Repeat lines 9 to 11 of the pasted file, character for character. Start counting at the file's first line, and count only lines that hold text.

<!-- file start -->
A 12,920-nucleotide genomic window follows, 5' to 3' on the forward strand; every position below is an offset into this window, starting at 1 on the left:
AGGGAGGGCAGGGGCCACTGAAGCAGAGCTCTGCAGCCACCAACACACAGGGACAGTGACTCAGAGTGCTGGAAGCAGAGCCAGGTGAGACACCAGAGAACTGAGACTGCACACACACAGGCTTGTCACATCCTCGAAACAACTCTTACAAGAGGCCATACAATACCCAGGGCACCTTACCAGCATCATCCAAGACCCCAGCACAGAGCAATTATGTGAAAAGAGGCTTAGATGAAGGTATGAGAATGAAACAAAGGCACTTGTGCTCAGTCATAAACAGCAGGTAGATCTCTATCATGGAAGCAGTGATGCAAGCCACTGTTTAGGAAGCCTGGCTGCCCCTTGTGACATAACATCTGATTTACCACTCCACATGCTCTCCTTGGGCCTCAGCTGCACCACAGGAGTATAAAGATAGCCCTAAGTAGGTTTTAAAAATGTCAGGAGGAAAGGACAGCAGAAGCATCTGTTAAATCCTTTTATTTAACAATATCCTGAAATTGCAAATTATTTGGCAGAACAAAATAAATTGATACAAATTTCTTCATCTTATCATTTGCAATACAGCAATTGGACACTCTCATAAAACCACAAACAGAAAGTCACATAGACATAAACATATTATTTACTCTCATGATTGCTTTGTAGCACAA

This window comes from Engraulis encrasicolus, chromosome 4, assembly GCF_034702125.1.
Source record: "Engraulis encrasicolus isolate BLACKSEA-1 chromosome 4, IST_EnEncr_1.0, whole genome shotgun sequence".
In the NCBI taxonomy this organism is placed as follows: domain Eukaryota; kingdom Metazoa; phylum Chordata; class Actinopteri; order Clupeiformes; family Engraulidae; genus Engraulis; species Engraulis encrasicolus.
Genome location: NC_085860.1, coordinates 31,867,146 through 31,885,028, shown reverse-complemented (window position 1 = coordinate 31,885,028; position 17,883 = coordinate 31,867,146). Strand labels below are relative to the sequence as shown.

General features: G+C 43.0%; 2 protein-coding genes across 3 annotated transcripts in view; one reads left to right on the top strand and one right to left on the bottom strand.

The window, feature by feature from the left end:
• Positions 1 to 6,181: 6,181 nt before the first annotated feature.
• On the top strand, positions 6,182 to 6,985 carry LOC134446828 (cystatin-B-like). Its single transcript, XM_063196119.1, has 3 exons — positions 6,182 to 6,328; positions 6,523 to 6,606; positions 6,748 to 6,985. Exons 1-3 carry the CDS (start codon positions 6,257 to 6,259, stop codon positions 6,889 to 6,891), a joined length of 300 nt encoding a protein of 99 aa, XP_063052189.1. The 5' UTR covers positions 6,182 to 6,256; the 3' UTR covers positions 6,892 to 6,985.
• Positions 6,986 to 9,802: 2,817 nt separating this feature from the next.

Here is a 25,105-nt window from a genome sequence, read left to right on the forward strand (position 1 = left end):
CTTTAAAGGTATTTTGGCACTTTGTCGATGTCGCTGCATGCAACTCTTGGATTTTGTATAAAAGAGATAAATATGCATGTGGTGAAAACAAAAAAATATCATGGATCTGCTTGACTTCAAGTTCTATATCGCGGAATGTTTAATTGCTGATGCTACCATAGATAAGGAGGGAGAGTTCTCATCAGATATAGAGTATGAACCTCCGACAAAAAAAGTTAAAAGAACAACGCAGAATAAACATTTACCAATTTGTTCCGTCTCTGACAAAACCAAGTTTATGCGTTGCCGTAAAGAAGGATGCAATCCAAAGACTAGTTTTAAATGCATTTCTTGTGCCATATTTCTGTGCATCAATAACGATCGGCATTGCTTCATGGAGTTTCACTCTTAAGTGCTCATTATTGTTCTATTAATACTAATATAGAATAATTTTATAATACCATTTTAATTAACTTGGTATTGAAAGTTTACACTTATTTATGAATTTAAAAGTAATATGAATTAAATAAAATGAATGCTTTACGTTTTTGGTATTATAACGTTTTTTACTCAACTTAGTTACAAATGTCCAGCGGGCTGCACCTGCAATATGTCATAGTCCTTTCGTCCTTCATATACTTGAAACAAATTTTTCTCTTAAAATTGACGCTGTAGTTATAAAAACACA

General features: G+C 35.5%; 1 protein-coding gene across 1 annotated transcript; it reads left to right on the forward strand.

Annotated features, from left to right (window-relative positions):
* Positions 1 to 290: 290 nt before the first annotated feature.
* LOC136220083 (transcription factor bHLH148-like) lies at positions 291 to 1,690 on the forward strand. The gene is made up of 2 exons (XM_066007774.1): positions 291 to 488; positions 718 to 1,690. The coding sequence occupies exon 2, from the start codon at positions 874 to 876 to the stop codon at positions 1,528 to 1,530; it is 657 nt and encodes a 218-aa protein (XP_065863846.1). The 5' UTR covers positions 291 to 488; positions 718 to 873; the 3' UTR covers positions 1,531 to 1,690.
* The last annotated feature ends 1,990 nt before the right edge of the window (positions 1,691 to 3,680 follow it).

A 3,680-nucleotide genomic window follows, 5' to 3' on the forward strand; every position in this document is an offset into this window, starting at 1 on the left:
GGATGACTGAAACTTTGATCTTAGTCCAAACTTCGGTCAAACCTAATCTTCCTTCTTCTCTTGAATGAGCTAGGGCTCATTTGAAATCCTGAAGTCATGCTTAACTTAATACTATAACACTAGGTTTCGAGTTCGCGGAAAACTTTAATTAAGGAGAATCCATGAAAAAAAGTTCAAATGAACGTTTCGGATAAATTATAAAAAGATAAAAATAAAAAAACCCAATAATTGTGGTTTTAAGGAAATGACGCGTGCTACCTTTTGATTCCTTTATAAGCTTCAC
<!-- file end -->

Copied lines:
• Positions 1 to 6,181: 6,181 nt before the first annotated feature.
• On the top strand, positions 6,182 to 6,985 carry LOC134446828 (cystatin-B-like). Its single transcript, XM_063196119.1, has 3 exons — positions 6,182 to 6,328; positions 6,523 to 6,606; positions 6,748 to 6,985. Exons 1-3 carry the CDS (start codon positions 6,257 to 6,259, stop codon positions 6,889 to 6,891), a joined length of 300 nt encoding a protein of 99 aa, XP_063052189.1. The 5' UTR covers positions 6,182 to 6,256; the 3' UTR covers positions 6,892 to 6,985.
• Positions 6,986 to 9,802: 2,817 nt separating this feature from the next.